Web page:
AUSTIN, Texas (Reuters) - When Shareef Ghaly is hammering nails into window frames under a scorching sun in the midst of a historic Texas heat wave, he’s doing it for his career.
And Harvard linebacker Zakareya Aossey practices in the heat with no complaints, all for love of the game.
But a stronger conviction leads these two Muslims to suffer through it with no water or food as they near the end of the holy month of Ramadan in one of the hottest U.S. summers on record, when the days stretch past 13 hours and regularly top 100 degrees.
“If this continues, I‘m going to have to move somewhere cooler,” said a chuckling Ghaly, who owns Diamondback Renovations and Painting in Austin.
The Muslim month of fasting, a time for believers to atone for sins, refocus their faith and get closer to God, ends next week. Millions of Muslims across the world abstain from food and drink during the daylight hours as ordered by their faith.
They also try to avoid anger, focusing on faith, humility, compassion and the plight of people so poor and needy that “they can’t choose to break their fast,” said Muna Hussaini, 32, an Austin mother and program manager in the tech industry.
“When I am fasting, life comes into perspective,” Hussaini said. “I have to focus on getting through the day, living my life, and praying. Fasting humbles you into appreciating all you’ve been given and is a great way to become grounded, to know what life is really about.”
Fasting Muslims will wake up before dawn, eat a healthy meal and hydrate. When the sun goes down, they break the fast and pray with their families or the community.
Ramadan, which began around August 2, is the ninth month of the Islamic lunar calendar, and comes progressively earlier each calendar year. Next year, it will start in late July.
Younger people like Ghaly, 36, who started fasting at age 20, have never seen a Ramadan so hot and with such long fasting hours as this one. At first, he said, Ramadan fell in December, when the daylight lasted about 10 hours.
“By the time I got thirsty, it was time to break my fast,” he said. “It was a piece of cake back then.”
These days, he tries to schedule his outside jobs before Ramadan starts. This month, he and his crew had some brickwork and exterior windows to do. They keep wet towels nearby to cool off and set up canopies and tents when they can.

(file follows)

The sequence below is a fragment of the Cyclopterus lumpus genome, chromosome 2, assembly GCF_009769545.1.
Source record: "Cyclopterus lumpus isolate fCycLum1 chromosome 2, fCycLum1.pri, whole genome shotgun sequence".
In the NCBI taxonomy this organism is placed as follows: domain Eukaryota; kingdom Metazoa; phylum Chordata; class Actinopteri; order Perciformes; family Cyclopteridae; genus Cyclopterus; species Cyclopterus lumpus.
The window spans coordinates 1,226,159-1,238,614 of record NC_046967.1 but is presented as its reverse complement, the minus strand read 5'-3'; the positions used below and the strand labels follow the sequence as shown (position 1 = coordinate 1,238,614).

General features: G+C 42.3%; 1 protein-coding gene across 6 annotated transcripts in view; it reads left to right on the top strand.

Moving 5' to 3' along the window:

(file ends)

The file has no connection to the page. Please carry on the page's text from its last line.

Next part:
“Working outside around 1 or 2 p.m., you really start to get thirsty,” he said, “It’s like you’re waiting for that minute where you break your fast, so you can get that first cup of water, which tastes incredible.”
Aossey, 19, is thankful to be practicing in Boston for most of Ramadan this year, with temperatures in the 70s and 80s.
When he was in high school in Austin two years ago, Ramadan started later in August and the coaches supported his choice to fast.
“They understand that religion comes first before everything, and safety is first before everything,” he said, adding they happily accommodated his needs.
“If that’s sitting out of a certain activity or rescheduling workouts, or if I needed to leave a meeting to break my fast ... they were always open and helpful.”
Those who have been through a few Ramadans said fasting in the heat was a challenge. In many Muslim countries, working hours are shortened during Ramadan, and employers often provide special meals for those who need to break their fast at work.
In the United States, such practices are not the norm, although many Muslims said their employers were often accommodating to their needs. Not fasting due to the heat, or for other reasons, was not an option for many.
“It’s obligatory,” said Bilqist Banoo, 57, who spent much of her life in Pakistan. “It’s not even a question. It’s required of you, and it’s not easily forgiven.”
At a recent community break-the-fast dinner in Austin, known as an iftar, Muslim men and women sat, separated by gender, in the shade waiting for the sun to set.
Bottles of water sat in front of them, and they carried small Styrofoam plates with a tiny bit of food so as to break the fast gently -- a few chick peas, some fruit and a date, the latter of which is traditionally eaten to break the fast.
When the sun set at 8:14 p.m., the women ate their dates, and then uncapped their waters and drank deeply. They all went to pray in the mosque, before gathering for a larger meal of rice, lentils and goat curry.
By the time the long dinner line formed in the dark, the cooler holding the water bottles was completely empty. Hussaini went in search for more.
She joked that taking care of people’s water needs was yet another act of charity that fit the spirit of Ramadan.
“This,” she said with a laugh as she gathered the bottles in her arms, “is what you call the bonus round.”
Some Texas Muslims say the challenge of fasting through long hot days brings them closer to the Prophet Muhammad, who they say sought out the most challenging days to fast.
“Sometimes, the more difficult the test, the stronger you become,” said Junayd Gerald Oliver, 28.
Ayla Saeed, 8, of Austin chose to fast for a little while on a recent day because she had seen her parents do it. Her strategy was simple.
“I tried not to run that much,” she said.
Editing by Cynthia Johnston